For those companies that like to have their IT onsite, outsourcing your IT support and management to a managed service provider (MSP) is a great way to get all the value of having a dedicated IT staff, at a fraction of the cost. Not only does the MSP keep your technology running effectively, minimizing downtime, it also offers a myriad of useful services including backup and disaster recovery, patch management, vendor management, and more. If you want to take a chunk out of your IT support costs, while maximizing your business’ ability to function by reducing downtime, managed IT services are a great option for any SMB.

Considering the Current State of Phishing

 We will never pass up the opportunity to draw attention to the importance of cybersecurity awareness, as it is a crucial element for any business to consider. One serious issue that has caused significant stress amongst businesses is phishing. Let’s consider some recent statistics to evaluate where we stand right now, specifically in terms of the prevalence of phishing attacks.


What is Phishing, Again?

Let’s break down the basic idea of a phishing attack (if only briefly):

Rather than relying on fancy coding or malware, a phishing attack targets the user to try to fool them into handing over their credentials, financial information, and other valuable and sensitive data rather than undermining their technology in some way.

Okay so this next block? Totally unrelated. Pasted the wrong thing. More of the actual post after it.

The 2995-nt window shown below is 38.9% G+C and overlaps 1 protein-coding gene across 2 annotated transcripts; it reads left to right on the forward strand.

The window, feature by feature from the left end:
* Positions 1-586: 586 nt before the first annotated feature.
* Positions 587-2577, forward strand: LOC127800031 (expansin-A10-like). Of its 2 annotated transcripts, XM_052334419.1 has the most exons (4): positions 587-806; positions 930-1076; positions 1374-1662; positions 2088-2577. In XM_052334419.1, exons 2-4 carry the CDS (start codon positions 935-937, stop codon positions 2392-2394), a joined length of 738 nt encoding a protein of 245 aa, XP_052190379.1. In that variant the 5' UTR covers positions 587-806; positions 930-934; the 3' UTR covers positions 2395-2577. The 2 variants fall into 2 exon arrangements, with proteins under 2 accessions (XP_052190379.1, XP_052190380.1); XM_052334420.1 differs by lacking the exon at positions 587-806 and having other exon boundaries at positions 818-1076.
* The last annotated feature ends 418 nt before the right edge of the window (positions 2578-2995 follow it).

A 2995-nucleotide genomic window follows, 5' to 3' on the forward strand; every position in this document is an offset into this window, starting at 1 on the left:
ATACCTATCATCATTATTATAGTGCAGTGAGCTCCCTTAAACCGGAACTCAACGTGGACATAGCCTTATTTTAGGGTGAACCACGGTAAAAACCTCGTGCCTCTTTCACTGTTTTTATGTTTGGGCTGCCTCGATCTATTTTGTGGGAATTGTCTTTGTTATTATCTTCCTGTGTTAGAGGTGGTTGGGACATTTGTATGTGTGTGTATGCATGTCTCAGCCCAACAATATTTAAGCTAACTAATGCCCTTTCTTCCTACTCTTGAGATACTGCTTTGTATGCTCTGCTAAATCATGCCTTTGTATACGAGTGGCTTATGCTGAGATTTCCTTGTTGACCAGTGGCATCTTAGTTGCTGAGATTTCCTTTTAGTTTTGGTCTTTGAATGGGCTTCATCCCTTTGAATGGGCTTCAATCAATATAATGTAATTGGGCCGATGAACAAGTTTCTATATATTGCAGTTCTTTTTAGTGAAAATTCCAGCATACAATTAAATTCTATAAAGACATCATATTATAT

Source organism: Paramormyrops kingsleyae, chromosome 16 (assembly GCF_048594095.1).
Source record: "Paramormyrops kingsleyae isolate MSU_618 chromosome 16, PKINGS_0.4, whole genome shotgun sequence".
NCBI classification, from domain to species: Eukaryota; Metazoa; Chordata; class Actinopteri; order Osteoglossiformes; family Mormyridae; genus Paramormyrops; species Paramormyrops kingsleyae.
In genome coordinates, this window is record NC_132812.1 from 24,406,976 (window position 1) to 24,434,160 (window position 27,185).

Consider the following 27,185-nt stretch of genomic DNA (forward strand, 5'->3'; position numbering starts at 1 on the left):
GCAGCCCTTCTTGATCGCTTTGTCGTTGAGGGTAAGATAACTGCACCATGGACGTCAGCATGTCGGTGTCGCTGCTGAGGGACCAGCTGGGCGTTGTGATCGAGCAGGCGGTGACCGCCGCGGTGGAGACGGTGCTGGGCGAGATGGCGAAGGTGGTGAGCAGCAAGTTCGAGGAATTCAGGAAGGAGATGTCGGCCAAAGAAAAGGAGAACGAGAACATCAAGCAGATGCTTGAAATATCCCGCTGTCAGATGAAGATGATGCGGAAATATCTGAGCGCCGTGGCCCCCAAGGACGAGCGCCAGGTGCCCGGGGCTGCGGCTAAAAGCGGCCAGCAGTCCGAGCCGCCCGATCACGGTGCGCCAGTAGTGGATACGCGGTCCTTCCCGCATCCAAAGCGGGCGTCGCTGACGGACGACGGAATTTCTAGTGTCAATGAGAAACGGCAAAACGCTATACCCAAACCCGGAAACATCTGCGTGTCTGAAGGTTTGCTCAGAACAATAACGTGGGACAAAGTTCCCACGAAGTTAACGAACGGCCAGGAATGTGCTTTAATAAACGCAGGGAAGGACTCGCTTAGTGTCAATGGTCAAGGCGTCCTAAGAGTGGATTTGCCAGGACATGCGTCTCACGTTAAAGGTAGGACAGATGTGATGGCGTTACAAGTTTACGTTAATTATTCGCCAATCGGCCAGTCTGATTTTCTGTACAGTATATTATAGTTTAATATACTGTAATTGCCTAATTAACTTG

These attacks are, in a word, effective… and in another word, prevalent. After all, around the world, a full 88 percent of organizations experienced a direct phishing attack (known as spear phishing) in 2019—which actually marked a decline in phishing’s popularity amongst cybercriminals. In 2020, phishing resurged once again to make up approximately one of every 4,200 emails or so sent, and Google has registered over two million phishing sites as of January 17th of this year (compared to just over 1.6 million at the same point the year prior).

These attacks have resulted in lost and stolen data, compromised accounts, malware and ransomware infections, and of course financial losses.

Unsurprisingly, Phishing Has Exploded

While phishing has always been an issue, the events of 2020 made it particularly impactful. 75 percent of organizations worldwide were targeted by phishing of some kind over the year, while 74 percent of United States organizations were successfully attacked. Considering the cost that phishing attacks can incur for a business—$3.92 million on average—and the variety of ways that these costs are incurred, phishing can safely be referred to as one of the biggest issues that businesses face on a regular basis right now.

Naturally, this is not good, and strongly suggests that more needs to be done to help prevent successful phishing attacks from taking place.